The Be Well Podcast: Residency Program Information - Julie Merriam, DO
With a multidisciplinary approach, Skagit Regional Health's Residency Program expertly develops primary care physicians for community practice. Residents will spend time caring for patients admitted to Skagit Valley Hospital, in addition to outpatient clinical care at our Family Medicine Residency Clinic or our Internal Medicine Residency Clinic. Together with our clinical specialists and support services, we provide compassionate, comprehensive care to every patient.
Faculty strive to help each resident find their special clinical interest in order to maximize individual growth. Supervision and mentoring are hallmarks of our program. Residents are also given additional responsibilities and opportunities as individual training and experience warrant. A qualified medical preceptor is always available for consultation and assistance to each of our residents.
Listen in or read from the partial transcript below as Julie Merriam, DO, Family Medicine Residency Program Director, provides a closer look at how Skagit Regional Health's Residency Program benefits the local community.
Cheryl Martin (host): Skagit Regional Health is committed to excellence in training the next generation of physicians. Coming up a closer look at the medical residency program. This is Be Well with Skagit Regional Health. I'm Cheryl Martin.
Joining me is Dr. Julie Merriam, the Family Medicine Residency Program Director. Welcome, Dr. Merriam.
Julie Merriam, DO: Thank you.
Cheryl Martin (host): Doctor, what is a medical residency program?
Julie Merriam, DO: Well, that's the clinical training for physicians who've just graduated from medical school and they've chosen a specialty field to go into. They're called resident physicians or resident doctors. And the name resident is interesting. It started years ago because the doctors actually lived in the hospital that they were working for.
Cheryl Martin (host): So what types of residencies are offered at Skagit Regional Health?
Julie Merriam, DO: We have a family medicine residency and also internal medicine residency here.
Cheryl Martin (host): And how long do residencies typically last?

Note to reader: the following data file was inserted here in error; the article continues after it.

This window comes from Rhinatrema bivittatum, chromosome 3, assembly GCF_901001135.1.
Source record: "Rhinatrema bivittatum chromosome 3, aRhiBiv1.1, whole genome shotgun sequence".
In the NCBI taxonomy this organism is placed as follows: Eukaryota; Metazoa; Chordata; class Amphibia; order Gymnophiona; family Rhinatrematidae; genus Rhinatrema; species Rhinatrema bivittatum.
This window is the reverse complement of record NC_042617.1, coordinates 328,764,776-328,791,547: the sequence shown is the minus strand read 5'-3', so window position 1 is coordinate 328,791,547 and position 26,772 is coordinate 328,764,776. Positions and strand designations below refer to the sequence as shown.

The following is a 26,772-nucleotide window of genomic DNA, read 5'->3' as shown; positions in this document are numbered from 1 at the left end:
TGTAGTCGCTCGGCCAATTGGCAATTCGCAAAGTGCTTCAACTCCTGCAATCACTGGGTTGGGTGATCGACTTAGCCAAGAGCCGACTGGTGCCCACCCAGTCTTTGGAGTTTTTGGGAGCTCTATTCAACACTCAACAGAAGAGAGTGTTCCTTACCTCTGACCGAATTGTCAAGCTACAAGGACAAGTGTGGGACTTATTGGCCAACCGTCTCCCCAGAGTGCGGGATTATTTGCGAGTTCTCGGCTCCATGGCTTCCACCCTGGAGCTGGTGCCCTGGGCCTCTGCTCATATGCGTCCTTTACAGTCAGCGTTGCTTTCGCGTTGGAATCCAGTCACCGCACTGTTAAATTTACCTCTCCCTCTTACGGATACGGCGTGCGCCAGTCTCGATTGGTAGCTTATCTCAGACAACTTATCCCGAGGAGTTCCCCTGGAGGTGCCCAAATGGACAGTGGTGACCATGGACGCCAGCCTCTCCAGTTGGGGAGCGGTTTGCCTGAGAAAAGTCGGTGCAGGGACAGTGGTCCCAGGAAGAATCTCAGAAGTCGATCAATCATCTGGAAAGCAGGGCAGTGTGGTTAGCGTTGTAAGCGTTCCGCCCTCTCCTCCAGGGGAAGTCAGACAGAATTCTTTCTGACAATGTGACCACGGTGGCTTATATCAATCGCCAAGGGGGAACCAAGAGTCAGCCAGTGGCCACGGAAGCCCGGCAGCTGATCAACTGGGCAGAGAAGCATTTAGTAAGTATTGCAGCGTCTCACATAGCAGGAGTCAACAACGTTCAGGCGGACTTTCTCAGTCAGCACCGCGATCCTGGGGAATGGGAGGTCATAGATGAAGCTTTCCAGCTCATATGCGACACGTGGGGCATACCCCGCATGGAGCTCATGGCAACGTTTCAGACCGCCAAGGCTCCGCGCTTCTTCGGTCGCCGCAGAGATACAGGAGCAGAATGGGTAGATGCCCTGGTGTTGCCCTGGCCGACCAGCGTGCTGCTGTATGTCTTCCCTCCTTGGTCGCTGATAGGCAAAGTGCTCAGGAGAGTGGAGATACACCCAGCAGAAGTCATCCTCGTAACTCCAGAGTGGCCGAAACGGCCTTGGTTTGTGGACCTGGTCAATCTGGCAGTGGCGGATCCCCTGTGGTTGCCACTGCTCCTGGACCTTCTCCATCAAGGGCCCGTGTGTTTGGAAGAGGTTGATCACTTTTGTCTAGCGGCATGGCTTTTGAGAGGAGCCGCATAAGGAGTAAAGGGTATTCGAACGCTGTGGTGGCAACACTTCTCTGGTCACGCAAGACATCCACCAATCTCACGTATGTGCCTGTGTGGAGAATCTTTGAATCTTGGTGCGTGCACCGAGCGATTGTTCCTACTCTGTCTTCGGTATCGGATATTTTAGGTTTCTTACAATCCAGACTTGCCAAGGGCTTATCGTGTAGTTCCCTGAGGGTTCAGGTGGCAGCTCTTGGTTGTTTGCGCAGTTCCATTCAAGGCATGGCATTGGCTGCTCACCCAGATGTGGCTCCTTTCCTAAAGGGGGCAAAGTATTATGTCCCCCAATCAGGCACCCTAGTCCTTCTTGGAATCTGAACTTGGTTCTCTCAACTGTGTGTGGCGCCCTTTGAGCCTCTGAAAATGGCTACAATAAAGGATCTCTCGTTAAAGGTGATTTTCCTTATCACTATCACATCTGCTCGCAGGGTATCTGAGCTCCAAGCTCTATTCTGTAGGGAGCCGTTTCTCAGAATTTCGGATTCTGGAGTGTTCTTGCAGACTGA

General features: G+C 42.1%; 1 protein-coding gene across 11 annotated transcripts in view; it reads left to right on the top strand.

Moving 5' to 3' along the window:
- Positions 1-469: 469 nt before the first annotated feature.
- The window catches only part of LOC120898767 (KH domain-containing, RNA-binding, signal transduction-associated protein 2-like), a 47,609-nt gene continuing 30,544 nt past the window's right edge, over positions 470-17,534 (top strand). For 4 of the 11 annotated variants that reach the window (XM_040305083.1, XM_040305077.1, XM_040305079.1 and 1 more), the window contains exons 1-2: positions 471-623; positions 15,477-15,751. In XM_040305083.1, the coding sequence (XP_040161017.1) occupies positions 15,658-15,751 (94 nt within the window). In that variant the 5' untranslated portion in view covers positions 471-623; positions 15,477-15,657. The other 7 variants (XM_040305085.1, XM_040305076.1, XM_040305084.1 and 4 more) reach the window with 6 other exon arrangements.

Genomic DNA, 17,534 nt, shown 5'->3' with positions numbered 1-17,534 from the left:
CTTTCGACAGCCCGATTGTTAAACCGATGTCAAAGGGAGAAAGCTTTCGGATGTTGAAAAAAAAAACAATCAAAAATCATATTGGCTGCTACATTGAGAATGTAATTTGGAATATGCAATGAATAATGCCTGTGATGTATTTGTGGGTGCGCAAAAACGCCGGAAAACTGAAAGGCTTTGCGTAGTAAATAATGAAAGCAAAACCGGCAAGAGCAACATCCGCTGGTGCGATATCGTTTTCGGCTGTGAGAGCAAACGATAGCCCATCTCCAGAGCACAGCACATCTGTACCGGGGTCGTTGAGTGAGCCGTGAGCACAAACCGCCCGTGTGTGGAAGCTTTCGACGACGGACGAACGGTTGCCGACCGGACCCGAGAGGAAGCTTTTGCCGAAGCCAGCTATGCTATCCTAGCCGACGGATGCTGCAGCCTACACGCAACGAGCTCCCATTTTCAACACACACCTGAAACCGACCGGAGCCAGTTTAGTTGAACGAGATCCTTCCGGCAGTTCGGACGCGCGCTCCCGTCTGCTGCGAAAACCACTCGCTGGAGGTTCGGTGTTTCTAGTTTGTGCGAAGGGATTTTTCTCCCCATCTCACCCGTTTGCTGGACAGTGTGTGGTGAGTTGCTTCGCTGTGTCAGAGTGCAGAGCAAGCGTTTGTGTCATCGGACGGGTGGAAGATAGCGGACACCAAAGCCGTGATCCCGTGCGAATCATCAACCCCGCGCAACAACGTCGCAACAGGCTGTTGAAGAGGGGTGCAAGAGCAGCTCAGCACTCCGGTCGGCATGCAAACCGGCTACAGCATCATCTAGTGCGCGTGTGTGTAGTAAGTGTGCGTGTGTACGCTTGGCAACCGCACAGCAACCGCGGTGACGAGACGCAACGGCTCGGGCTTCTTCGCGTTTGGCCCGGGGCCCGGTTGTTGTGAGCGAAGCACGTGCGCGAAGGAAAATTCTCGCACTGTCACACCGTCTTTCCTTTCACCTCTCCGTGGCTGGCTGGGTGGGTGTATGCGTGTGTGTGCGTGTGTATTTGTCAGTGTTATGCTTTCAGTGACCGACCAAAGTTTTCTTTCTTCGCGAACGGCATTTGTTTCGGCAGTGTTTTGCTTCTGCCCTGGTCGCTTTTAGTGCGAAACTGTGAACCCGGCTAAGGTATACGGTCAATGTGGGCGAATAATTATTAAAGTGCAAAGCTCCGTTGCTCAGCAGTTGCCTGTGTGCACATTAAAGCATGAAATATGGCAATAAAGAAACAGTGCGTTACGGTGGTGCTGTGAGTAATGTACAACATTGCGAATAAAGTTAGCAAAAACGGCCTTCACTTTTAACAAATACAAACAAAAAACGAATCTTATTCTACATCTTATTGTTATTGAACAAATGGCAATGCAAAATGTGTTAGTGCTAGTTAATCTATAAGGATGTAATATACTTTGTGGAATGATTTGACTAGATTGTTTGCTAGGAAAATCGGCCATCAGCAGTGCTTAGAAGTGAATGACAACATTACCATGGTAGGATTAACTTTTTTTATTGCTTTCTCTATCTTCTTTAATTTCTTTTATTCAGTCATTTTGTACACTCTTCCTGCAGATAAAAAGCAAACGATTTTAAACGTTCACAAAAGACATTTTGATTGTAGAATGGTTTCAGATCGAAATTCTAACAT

Julie Merriam, DO: Well, both family medicine and internal medicine are three year programs, but that's not true for every specialty. Some are a little
longer than that, depending on the specialty. Typically, the primary care residencies are the shortest. And after residency, the doctors have an option to go on for fellowship training, which adds another year or more.
Cheryl Martin (host): So what are the benefits to the community of Skagit Regional Health offering a residency program?
Julie Merriam, DO: Well, teaching in a residency program really helps to keep all the current physicians up to date on the latest medical information and they really, a lot of times, look things up. If they're trying to explain things to a new physician this can be really fun and sometimes challenging. When we're looking up the latest medical research or reading recent articles together with the trainees we do that a lot when we have patients with really complex needs.
It's a great way to give back to the medical community and recognize that other physicians have trained all of us. It's really rewarding for both physicians and staff when we see our residency graduates working in our community and knowing that we were a small part of their training.
Cheryl Martin (host): And how many residents will you typically take a year?
Julie Merriam, DO: We take four every year in the family medicine program, so we have a total of 12 since it's a three-year training. And in our internal medicine program, we take six per year for a total of 18.
To listen to the podcast or read the full transcript, visit here.